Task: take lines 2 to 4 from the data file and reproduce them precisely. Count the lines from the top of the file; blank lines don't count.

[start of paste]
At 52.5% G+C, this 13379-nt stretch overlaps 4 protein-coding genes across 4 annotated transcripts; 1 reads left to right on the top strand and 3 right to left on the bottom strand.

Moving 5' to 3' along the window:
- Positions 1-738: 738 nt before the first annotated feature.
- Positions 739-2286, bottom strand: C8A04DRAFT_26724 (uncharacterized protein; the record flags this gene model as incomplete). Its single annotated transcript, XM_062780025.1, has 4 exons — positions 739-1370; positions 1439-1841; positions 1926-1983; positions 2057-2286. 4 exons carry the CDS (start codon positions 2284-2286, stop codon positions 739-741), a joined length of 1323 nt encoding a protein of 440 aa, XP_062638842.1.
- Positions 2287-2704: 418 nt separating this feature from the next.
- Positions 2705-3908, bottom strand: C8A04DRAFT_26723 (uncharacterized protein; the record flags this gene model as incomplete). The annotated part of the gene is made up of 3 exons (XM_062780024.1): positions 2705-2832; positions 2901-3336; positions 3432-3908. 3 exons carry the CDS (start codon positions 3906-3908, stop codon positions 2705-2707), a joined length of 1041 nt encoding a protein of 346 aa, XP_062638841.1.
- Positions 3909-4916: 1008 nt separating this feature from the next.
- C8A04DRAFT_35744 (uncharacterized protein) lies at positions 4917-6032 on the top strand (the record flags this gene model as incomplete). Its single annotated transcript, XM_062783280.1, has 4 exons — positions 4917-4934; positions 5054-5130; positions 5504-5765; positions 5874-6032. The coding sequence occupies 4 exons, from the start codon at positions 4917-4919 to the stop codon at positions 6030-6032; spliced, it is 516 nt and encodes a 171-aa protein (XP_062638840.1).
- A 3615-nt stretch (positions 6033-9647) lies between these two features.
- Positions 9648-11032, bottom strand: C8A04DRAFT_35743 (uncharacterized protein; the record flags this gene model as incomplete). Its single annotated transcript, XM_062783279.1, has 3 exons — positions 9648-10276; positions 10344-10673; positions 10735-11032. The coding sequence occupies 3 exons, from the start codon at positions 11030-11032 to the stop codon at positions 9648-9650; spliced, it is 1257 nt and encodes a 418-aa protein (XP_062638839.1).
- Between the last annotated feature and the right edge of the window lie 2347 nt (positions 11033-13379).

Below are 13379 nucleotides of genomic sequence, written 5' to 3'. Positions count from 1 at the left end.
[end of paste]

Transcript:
Moving 5' to 3' along the window:
- Positions 1-738: 738 nt before the first annotated feature.
- Positions 739-2286, bottom strand: C8A04DRAFT_26724 (uncharacterized protein; the record flags this gene model as incomplete). Its single annotated transcript, XM_062780025.1, has 4 exons — positions 739-1370; positions 1439-1841; positions 1926-1983; positions 2057-2286. 4 exons carry the CDS (start codon positions 2284-2286, stop codon positions 739-741), a joined length of 1323 nt encoding a protein of 440 aa, XP_062638842.1.